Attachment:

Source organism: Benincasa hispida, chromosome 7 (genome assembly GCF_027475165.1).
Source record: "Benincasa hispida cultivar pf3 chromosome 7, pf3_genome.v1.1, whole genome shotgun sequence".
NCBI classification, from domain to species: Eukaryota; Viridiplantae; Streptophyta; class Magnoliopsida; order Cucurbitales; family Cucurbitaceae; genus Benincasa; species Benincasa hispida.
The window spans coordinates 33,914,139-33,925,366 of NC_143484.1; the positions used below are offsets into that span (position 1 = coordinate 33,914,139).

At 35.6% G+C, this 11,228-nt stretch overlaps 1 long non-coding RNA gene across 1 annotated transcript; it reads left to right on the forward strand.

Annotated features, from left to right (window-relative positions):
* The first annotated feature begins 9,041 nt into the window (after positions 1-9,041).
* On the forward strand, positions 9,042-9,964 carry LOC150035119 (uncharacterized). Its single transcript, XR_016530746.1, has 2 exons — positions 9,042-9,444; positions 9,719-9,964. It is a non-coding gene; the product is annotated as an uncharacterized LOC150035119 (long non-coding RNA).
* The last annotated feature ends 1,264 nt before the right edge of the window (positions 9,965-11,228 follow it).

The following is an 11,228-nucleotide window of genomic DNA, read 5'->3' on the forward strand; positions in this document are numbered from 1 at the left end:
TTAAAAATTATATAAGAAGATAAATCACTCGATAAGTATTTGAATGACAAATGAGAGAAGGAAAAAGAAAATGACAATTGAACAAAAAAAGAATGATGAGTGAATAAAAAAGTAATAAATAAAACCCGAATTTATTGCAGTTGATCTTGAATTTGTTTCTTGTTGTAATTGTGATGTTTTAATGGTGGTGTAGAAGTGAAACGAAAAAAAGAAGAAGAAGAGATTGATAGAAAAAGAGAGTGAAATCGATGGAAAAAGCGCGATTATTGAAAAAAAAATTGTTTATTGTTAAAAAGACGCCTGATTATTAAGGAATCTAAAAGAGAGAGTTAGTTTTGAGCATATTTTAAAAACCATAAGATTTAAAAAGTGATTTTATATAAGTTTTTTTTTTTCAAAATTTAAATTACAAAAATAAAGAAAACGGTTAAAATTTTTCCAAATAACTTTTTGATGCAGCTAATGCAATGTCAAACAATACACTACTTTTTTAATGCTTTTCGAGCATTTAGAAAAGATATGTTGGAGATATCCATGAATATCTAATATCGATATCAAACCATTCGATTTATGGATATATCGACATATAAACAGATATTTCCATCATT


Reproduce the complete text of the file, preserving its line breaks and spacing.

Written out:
Source organism: Benincasa hispida, chromosome 7 (genome assembly GCF_027475165.1).
Source record: "Benincasa hispida cultivar pf3 chromosome 7, pf3_genome.v1.1, whole genome shotgun sequence".
NCBI classification, from domain to species: Eukaryota; Viridiplantae; Streptophyta; class Magnoliopsida; order Cucurbitales; family Cucurbitaceae; genus Benincasa; species Benincasa hispida.
The window spans coordinates 33,914,139-33,925,366 of NC_143484.1; the positions used below are offsets into that span (position 1 = coordinate 33,914,139).

At 35.6% G+C, this 11,228-nt stretch overlaps 1 long non-coding RNA gene across 1 annotated transcript; it reads left to right on the forward strand.

Annotated features, from left to right (window-relative positions):
* The first annotated feature begins 9,041 nt into the window (after positions 1-9,041).
* On the forward strand, positions 9,042-9,964 carry LOC150035119 (uncharacterized). Its single transcript, XR_016530746.1, has 2 exons — positions 9,042-9,444; positions 9,719-9,964. It is a non-coding gene; the product is annotated as an uncharacterized LOC150035119 (long non-coding RNA).
* The last annotated feature ends 1,264 nt before the right edge of the window (positions 9,965-11,228 follow it).

The following is an 11,228-nucleotide window of genomic DNA, read 5'->3' on the forward strand; positions in this document are numbered from 1 at the left end:
TTAAAAATTATATAAGAAGATAAATCACTCGATAAGTATTTGAATGACAAATGAGAGAAGGAAAAAGAAAATGACAATTGAACAAAAAAAGAATGATGAGTGAATAAAAAAGTAATAAATAAAACCCGAATTTATTGCAGTTGATCTTGAATTTGTTTCTTGTTGTAATTGTGATGTTTTAATGGTGGTGTAGAAGTGAAACGAAAAAAAGAAGAAGAAGAGATTGATAGAAAAAGAGAGTGAAATCGATGGAAAAAGCGCGATTATTGAAAAAAAAATTGTTTATTGTTAAAAAGACGCCTGATTATTAAGGAATCTAAAAGAGAGAGTTAGTTTTGAGCATATTTTAAAAACCATAAGATTTAAAAAGTGATTTTATATAAGTTTTTTTTTTTCAAAATTTAAATTACAAAAATAAAGAAAACGGTTAAAATTTTTCCAAATAACTTTTTGATGCAGCTAATGCAATGTCAAACAATACACTACTTTTTTAATGCTTTTCGAGCATTTAGAAAAGATATGTTGGAGATATCCATGAATATCTAATATCGATATCAAACCATTCGATTTATGGATATATCGACATATAAACAGATATTTCCATCATT